Non-vitamin K oral anticoagulants (NOACs) are the first choice for prophylaxis of cardioembolism in patients with non-valvular atrial fibrillation (AF) who are anticoagulant-naïve, as well as the preferable anticoagulation strategy in those who are on vitamin K antagonists (VKAs), but with a low time in therapeutic range (TTR). Nonetheless, there are many good reasons to consider switching from VKAs to NOACs also when TTR is >70%. From the pharmacological standpoint, anticoagulation with VKAs may remain erratic even in those patients who have high TTR values, owing to the mode of action of this drug class. Furthermore, experimental data suggest that, unlike VKAs, NOACs favorably modulate the effects of factor Xa and thrombin in the cardiovascular system through the protease-activated receptor family. Clinically, the most striking advantage provided by NOACs over VKAs, irrespective of the TTR, is the substantially lower risk of intracranial hemorrhage. NOACs have also been associated with less deterioration of renal function as compared with VKAs and may confer protection against cardiovascular events not strictly related to AF, especially the acute complications of peripheral artery disease. In this narrative review, we discuss the evidence according to which it is warranted to systematically substitute NOACs for VKAs for the prevention of AF-related stroke and systemic embolism

Many Good Reasons to Switch from Vitamin K Antagonists to Non-Vitamin K Antagonists in Patients with Non-Valvular Atrial Fibrillation

Ameri, Pietro;
2021-01-01

Abstract

Non-vitamin K oral anticoagulants (NOACs) are the first choice for prophylaxis of cardioembolism in patients with non-valvular atrial fibrillation (AF) who are anticoagulant-naïve, as well as the preferable anticoagulation strategy in those who are on vitamin K antagonists (VKAs), but with a low time in therapeutic range (TTR). Nonetheless, there are many good reasons to consider switching from VKAs to NOACs also when TTR is >70%. From the pharmacological standpoint, anticoagulation with VKAs may remain erratic even in those patients who have high TTR values, owing to the mode of action of this drug class. Furthermore, experimental data suggest that, unlike VKAs, NOACs favorably modulate the effects of factor Xa and thrombin in the cardiovascular system through the protease-activated receptor family. Clinically, the most striking advantage provided by NOACs over VKAs, irrespective of the TTR, is the substantially lower risk of intracranial hemorrhage. NOACs have also been associated with less deterioration of renal function as compared with VKAs and may confer protection against cardiovascular events not strictly related to AF, especially the acute complications of peripheral artery disease. In this narrative review, we discuss the evidence according to which it is warranted to systematically substitute NOACs for VKAs for the prevention of AF-related stroke and systemic embolism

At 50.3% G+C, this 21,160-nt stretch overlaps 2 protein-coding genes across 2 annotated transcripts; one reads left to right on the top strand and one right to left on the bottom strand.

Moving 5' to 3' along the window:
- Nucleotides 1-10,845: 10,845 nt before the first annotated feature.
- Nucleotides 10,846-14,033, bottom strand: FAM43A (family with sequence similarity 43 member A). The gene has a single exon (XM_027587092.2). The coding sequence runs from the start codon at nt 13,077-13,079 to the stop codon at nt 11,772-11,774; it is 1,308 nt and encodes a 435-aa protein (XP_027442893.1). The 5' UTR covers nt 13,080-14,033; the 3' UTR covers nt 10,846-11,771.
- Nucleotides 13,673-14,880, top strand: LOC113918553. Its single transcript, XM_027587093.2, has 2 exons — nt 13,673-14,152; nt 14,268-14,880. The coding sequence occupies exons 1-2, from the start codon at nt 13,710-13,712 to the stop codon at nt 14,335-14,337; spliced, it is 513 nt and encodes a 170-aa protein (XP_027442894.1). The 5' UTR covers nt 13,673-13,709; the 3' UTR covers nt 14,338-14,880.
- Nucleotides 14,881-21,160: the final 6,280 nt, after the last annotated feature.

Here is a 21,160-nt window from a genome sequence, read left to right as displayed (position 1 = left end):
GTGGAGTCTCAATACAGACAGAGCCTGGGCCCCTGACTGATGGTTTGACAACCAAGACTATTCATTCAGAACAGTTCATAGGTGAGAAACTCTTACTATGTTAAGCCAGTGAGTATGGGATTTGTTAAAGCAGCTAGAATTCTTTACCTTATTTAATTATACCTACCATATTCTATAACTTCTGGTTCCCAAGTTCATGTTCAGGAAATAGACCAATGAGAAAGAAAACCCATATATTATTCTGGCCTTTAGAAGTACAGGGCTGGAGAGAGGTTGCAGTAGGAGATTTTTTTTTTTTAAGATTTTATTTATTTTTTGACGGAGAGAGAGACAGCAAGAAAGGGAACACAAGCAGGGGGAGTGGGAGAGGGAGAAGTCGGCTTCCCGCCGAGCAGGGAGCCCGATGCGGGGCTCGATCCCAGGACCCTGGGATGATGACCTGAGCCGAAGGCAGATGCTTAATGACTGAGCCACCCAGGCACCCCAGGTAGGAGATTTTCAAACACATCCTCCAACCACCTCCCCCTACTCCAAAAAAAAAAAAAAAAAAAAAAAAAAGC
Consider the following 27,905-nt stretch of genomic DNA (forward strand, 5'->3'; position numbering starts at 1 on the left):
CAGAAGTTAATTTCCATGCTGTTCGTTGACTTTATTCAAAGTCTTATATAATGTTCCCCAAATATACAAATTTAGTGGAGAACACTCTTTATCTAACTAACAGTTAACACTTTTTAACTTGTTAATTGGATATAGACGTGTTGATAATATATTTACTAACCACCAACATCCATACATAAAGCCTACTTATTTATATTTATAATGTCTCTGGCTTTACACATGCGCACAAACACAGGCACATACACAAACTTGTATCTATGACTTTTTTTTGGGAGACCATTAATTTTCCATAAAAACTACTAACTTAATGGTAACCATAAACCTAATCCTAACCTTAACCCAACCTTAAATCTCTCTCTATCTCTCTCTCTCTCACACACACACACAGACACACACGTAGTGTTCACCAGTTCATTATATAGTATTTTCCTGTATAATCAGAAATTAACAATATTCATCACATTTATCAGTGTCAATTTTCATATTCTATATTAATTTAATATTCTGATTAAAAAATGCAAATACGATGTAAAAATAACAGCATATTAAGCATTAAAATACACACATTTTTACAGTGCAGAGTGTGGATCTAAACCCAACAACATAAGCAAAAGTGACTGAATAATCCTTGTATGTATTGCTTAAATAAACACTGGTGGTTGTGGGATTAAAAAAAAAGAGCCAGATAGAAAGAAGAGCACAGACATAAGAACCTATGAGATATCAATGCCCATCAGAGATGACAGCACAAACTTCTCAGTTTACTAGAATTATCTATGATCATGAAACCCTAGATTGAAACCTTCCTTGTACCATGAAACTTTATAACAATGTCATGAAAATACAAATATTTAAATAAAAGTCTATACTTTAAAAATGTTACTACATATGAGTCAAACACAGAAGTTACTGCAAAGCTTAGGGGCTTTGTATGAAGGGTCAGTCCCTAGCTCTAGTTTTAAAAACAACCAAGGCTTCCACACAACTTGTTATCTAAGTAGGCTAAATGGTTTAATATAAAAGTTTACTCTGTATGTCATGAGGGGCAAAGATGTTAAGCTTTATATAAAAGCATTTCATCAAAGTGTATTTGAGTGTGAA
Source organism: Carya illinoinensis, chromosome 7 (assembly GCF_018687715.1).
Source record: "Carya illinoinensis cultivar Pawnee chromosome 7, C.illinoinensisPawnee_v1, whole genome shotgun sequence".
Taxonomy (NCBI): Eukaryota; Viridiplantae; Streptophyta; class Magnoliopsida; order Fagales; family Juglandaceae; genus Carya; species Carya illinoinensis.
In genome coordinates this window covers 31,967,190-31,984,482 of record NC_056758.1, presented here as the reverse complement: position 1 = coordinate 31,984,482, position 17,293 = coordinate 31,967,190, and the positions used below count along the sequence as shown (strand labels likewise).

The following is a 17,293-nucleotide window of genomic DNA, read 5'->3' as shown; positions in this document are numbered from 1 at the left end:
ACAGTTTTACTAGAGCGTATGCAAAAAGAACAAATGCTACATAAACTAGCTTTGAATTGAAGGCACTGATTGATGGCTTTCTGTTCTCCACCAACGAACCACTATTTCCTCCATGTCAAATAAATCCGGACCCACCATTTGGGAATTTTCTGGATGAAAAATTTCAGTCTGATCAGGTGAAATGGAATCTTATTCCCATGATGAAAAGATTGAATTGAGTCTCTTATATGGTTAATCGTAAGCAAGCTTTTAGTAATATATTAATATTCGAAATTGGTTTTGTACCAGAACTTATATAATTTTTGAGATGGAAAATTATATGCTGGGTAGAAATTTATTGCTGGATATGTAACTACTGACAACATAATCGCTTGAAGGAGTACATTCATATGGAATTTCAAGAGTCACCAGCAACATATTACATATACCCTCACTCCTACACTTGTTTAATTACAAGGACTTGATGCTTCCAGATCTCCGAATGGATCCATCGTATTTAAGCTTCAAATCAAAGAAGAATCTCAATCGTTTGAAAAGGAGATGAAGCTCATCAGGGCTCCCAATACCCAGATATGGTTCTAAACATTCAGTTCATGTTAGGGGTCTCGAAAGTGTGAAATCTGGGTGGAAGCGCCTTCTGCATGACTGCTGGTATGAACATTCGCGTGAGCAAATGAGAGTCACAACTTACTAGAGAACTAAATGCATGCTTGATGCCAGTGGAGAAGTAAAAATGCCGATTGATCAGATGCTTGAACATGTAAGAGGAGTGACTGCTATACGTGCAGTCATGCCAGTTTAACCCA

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Utilizza questo identificativo per citare o creare un link a questo documento: https://hdl.handle.net/11567/1096454
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